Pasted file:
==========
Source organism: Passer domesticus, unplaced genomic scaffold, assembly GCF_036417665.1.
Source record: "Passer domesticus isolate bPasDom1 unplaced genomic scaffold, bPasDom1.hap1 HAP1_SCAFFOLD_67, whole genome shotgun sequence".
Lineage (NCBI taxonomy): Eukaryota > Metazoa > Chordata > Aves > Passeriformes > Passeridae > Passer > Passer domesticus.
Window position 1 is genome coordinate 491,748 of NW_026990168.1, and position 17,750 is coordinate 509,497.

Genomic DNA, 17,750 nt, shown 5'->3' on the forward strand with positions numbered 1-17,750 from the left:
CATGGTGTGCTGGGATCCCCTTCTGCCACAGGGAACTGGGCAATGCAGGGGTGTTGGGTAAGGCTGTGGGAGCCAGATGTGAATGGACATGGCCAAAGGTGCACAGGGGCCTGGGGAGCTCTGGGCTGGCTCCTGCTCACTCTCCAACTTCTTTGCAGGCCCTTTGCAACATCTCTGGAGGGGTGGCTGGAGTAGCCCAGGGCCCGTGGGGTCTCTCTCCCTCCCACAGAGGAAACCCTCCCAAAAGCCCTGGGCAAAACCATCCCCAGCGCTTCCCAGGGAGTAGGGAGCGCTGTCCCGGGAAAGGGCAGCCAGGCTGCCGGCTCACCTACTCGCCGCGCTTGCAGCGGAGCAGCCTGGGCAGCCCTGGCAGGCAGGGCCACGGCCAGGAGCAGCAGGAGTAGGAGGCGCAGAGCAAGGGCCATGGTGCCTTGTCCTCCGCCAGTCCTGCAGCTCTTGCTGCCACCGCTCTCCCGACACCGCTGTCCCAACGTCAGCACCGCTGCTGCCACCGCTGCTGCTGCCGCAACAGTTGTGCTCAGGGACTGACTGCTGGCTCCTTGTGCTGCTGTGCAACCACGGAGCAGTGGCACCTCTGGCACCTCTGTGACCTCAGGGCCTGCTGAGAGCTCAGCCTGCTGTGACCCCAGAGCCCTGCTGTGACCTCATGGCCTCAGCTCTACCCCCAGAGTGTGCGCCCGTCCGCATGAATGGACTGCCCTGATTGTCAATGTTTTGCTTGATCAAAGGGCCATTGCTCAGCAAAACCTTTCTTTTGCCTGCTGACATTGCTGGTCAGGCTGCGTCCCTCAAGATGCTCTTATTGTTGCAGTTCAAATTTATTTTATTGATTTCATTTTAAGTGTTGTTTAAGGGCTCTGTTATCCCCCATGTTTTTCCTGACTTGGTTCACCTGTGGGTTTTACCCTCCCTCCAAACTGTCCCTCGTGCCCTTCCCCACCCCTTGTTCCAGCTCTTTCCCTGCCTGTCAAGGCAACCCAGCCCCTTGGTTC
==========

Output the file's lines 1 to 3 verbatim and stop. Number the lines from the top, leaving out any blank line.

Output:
Source organism: Passer domesticus, unplaced genomic scaffold, assembly GCF_036417665.1.
Source record: "Passer domesticus isolate bPasDom1 unplaced genomic scaffold, bPasDom1.hap1 HAP1_SCAFFOLD_67, whole genome shotgun sequence".
Lineage (NCBI taxonomy): Eukaryota > Metazoa > Chordata > Aves > Passeriformes > Passeridae > Passer > Passer domesticus.